Often persons are seen who have lots of talent, and because of this high capacity they can still function well (though far below their level)-sometimes deceiving themselves or even their therapist that they do not have depression. This might be a physicist who lost their ability to conduct their own research and now proofreads other physicists' research papers; or a successful M.B.A. who could not concentrate or handle the stress at a company who now teaches English conversation, etc. Depressed persons who also have episodes of mania (see below) will often aggressively blame others for all their faults (a type of projection).

We will now look at the causes of depression, describe some other types of depressive and mood (also called “affective”) disorders, and then finally the treatments for depression will be discussed.

Causes of Clinical Depression

Depression may be partly associated with personality disorder and psychological sensitivity as noted above, or it may be mostly biological as will be discussed in this section. Biological depression may make one’s personality seem more disordered and vice-versa. Many persons with depression often conclude there was a problem in their upbringing, and maybe there was, but often they confuse meaning and cause. Any significant life event of course has meaning for the person, but it may not be the cause of the problem. Most persons with tough childhoods don’t get depression; but if you have both it is easy to make cause and effect conclusions.

While the details are beyond the scope of this web site, there are also an enormous number of studies and findings on the biologic nature of depression. For example, if you put the search terms, "genetics of depression", or "serotonin transporter in depression", or "brain scans in depression", or "neurobiology in depression", etc. into the Pub Med web site of the U.S. National Library of Medicine or other search engine, you will find an extensive literature related to biologic findings in depression.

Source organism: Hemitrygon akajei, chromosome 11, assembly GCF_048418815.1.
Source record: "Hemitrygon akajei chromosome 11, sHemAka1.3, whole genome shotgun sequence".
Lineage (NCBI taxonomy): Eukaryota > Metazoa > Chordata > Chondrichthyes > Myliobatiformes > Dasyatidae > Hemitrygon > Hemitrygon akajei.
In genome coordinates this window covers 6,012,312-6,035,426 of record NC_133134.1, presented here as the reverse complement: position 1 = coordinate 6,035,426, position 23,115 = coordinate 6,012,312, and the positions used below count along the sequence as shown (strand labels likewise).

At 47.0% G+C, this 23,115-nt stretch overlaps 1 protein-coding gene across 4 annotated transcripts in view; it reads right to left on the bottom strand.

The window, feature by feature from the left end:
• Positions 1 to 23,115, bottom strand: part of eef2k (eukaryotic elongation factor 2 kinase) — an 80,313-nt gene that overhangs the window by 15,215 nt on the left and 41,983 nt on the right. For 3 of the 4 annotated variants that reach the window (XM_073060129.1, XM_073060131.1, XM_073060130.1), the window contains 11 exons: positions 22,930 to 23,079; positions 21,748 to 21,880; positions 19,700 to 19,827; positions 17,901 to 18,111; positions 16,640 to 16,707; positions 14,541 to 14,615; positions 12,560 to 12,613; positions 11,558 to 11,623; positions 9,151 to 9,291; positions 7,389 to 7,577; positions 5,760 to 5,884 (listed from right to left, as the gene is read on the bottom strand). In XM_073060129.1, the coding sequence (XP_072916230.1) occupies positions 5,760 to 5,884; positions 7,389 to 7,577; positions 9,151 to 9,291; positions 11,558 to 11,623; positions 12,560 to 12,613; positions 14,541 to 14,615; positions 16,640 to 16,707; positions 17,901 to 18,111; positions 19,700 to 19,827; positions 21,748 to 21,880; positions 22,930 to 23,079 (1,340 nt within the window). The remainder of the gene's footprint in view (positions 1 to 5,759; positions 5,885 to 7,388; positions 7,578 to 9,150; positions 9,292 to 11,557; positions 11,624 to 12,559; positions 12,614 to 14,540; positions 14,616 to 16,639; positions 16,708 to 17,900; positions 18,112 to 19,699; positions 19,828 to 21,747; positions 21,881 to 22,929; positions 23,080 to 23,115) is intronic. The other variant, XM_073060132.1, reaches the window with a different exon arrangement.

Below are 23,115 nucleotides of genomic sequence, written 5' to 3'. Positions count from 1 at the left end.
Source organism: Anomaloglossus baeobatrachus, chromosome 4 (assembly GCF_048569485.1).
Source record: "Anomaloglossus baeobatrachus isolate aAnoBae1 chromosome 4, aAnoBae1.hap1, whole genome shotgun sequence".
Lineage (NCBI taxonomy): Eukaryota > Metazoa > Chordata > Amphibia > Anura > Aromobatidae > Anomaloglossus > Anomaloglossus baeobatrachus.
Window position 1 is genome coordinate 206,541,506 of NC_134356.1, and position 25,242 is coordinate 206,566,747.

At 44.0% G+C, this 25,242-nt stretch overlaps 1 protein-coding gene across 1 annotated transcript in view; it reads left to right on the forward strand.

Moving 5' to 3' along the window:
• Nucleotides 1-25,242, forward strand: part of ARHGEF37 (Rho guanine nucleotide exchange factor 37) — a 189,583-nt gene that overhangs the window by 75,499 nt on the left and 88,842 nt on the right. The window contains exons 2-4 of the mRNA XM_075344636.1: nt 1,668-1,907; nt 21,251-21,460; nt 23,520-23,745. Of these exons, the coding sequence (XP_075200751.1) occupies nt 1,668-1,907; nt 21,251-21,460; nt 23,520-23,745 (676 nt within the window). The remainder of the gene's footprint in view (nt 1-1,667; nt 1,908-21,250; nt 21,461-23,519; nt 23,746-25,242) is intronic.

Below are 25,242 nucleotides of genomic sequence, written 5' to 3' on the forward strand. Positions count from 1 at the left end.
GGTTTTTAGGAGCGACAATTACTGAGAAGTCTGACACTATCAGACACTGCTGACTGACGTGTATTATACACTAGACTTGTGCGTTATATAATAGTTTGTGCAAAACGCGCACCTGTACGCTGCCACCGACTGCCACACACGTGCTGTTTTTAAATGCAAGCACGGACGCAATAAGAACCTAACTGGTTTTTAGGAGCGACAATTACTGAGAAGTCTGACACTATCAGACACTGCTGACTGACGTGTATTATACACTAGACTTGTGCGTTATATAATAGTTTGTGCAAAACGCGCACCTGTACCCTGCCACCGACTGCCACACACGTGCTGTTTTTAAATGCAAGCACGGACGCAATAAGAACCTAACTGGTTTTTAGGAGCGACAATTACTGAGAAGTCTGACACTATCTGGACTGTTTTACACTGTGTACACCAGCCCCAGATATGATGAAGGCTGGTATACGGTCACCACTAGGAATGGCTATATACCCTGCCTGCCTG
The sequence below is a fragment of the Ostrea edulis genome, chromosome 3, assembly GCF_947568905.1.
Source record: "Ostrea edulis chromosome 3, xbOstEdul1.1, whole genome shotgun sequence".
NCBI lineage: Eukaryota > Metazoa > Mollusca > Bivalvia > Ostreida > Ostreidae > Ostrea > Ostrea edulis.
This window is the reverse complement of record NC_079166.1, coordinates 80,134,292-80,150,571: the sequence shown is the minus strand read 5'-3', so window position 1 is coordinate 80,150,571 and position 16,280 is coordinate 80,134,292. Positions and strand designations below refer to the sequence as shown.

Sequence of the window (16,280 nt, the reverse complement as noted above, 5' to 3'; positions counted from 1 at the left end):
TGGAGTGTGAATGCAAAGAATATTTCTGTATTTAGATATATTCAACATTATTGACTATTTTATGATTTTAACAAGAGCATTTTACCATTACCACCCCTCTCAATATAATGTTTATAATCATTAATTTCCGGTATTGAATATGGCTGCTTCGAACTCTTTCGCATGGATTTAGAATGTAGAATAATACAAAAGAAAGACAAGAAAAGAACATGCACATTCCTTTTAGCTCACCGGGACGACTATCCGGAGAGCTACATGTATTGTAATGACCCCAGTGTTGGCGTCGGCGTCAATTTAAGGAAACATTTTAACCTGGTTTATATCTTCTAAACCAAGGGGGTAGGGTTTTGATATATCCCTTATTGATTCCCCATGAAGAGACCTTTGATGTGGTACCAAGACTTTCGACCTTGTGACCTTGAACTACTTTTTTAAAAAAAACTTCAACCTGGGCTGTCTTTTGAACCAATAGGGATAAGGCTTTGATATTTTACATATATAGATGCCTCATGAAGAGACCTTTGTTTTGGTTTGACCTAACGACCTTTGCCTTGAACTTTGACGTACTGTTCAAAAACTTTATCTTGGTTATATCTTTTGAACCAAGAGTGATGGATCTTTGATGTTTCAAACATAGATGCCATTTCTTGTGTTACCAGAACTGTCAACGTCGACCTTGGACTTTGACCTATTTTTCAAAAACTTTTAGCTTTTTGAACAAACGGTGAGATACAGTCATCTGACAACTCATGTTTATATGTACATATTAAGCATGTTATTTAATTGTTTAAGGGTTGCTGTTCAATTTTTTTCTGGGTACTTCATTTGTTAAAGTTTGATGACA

A consistent finding is that of overactivity in the hypothalamic-pituitary-adrenal (HPA) axis (possibly from stress) leading to increased tone of the sympathetic nervous system that then causes the release of cytokines (substances usually released when there is some inflammation) that promote the development of depression. Another is that a deficiency of neurotrophic factors that help the growth and survival of nerves in an area of the brain called the hippocampus can lead to depression. Antidepressants are known to normalize the HPA axis, and also to increase the production of neurotrophic factors. Some researchers have found that persons with one type of genetics (the short form of the serotonin transporter allele) are more sensitive to developing depression secondary to outside stress compared to those without these genetics. This suggests (but not proven yet) that there may be interaction between environment and heredity, but again, as most persons would not get depressed with this kind of stress, it is not unreasonable to see the major cause as biologic in nature. Otherwise, it would be like saying that eating chocolate cake interacts with genes in those susceptible to diabetes so that diabetes is not due to a biologic cause. Finally, molecular biology studies are beginning to show that specific "molecular signatures" may be found in persons with depression.

Types of Clinical Depression

This discussion assumes there is no substance use involved. Persons who use cocaine, ecstasy, LSD, and other substances may induce a mood disorder in themselves, the characteristics of which may differ from the discussion below and are beyond the scope of this web site.

Dysthymia (Persistent Depressive Disorder)